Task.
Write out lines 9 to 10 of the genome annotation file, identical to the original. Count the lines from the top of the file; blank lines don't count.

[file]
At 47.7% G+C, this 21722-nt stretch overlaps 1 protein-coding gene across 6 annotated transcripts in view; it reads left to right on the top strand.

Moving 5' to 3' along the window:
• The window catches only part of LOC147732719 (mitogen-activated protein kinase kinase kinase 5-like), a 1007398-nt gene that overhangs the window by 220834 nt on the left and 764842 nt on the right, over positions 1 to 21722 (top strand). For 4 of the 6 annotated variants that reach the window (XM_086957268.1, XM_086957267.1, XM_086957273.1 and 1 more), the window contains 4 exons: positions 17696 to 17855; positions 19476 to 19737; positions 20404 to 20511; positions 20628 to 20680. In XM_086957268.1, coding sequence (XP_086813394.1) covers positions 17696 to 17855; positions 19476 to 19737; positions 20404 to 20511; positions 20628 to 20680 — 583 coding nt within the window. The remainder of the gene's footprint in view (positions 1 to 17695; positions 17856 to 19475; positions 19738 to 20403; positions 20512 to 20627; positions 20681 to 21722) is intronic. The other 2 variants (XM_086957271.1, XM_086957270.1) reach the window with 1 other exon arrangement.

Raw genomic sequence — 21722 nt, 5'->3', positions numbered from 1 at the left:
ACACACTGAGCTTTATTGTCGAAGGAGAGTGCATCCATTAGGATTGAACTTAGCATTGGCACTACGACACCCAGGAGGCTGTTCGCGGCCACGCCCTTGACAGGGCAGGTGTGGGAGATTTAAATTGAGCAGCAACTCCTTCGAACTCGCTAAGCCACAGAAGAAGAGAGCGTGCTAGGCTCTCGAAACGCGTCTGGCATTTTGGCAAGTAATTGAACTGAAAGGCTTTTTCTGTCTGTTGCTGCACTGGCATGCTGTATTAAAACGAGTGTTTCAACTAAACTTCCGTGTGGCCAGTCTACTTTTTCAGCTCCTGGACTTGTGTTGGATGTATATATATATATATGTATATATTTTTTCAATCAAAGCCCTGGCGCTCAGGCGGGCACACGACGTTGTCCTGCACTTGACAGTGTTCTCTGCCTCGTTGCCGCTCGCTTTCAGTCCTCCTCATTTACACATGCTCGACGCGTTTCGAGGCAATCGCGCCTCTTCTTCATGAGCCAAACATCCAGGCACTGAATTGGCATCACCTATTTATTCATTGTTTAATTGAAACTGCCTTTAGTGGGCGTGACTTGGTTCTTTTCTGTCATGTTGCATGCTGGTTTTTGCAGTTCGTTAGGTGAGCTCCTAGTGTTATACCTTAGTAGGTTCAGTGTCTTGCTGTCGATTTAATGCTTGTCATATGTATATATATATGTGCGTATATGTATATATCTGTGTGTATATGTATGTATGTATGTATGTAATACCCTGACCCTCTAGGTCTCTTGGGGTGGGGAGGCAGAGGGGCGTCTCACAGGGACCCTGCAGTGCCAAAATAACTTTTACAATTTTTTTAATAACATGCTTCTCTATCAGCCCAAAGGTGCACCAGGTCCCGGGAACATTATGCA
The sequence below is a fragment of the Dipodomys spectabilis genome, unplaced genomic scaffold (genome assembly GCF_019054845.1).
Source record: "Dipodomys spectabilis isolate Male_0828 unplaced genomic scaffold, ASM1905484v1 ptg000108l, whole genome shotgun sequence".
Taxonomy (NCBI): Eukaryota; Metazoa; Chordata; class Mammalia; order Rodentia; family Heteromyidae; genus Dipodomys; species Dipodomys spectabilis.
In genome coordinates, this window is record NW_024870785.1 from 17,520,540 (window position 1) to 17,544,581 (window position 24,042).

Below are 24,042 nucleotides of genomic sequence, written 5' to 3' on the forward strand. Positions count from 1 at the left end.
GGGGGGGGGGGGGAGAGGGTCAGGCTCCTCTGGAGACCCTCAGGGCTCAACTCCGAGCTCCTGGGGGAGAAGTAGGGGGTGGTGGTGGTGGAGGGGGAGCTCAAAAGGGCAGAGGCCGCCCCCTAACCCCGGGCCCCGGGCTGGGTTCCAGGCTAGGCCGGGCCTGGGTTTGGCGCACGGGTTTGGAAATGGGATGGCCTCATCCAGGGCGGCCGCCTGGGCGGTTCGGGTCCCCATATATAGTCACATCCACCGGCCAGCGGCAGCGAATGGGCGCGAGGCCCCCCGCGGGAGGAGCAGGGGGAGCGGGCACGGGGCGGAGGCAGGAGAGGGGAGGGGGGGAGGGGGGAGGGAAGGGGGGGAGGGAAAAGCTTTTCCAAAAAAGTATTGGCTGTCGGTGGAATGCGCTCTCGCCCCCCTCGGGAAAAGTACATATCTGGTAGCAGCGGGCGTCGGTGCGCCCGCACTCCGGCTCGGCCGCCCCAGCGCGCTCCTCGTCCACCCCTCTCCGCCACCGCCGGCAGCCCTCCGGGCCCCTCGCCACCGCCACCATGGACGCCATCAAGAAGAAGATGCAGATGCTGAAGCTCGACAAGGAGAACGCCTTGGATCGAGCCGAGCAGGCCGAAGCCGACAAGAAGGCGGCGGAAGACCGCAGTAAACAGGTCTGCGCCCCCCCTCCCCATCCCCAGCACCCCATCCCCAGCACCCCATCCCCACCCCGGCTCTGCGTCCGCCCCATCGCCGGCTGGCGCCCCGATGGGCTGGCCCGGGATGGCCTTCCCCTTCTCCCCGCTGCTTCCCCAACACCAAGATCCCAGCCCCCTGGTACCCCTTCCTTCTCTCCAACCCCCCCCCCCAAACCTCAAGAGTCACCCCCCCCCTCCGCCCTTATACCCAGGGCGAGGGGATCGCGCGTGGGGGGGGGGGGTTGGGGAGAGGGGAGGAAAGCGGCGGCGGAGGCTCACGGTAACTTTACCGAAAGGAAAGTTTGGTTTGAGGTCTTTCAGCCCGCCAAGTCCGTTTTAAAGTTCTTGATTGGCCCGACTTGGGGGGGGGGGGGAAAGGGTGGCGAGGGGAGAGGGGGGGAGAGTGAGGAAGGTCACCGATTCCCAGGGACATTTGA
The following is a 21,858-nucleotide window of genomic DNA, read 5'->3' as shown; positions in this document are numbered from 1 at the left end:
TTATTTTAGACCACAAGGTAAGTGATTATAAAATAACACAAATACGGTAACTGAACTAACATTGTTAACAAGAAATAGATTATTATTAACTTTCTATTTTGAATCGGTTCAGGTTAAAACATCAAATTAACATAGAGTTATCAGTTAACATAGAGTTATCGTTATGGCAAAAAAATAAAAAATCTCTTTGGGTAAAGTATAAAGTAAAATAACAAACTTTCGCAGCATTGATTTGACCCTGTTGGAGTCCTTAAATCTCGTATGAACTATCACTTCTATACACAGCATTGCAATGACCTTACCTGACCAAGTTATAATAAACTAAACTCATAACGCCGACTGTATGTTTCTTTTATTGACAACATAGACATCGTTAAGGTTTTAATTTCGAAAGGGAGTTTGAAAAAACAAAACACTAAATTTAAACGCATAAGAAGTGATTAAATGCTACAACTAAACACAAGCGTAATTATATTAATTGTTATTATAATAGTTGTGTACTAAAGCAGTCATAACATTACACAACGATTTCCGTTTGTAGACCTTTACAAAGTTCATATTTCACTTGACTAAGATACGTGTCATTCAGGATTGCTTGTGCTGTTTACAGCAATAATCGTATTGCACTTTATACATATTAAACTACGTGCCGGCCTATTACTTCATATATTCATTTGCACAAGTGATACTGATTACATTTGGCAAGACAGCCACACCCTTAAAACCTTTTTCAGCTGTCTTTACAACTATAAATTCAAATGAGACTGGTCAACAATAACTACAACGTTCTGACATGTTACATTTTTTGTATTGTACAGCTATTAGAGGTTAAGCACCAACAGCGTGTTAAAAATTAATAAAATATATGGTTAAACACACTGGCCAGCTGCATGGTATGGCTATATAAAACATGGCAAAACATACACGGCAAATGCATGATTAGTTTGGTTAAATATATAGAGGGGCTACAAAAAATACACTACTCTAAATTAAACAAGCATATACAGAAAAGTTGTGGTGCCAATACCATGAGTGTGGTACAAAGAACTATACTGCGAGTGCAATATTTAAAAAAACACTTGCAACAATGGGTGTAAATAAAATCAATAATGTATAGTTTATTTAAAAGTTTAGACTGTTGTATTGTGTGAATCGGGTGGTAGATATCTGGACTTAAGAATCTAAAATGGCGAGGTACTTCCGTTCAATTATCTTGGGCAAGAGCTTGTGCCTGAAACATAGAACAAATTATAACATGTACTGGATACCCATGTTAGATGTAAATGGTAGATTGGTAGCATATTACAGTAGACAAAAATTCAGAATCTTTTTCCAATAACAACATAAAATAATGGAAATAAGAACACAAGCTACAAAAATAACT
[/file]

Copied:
In genome coordinates, this window is record NW_024870785.1 from 17,520,540 (window position 1) to 17,544,581 (window position 24,042).

Below are 24,042 nucleotides of genomic sequence, written 5' to 3' on the forward strand. Positions count from 1 at the left end.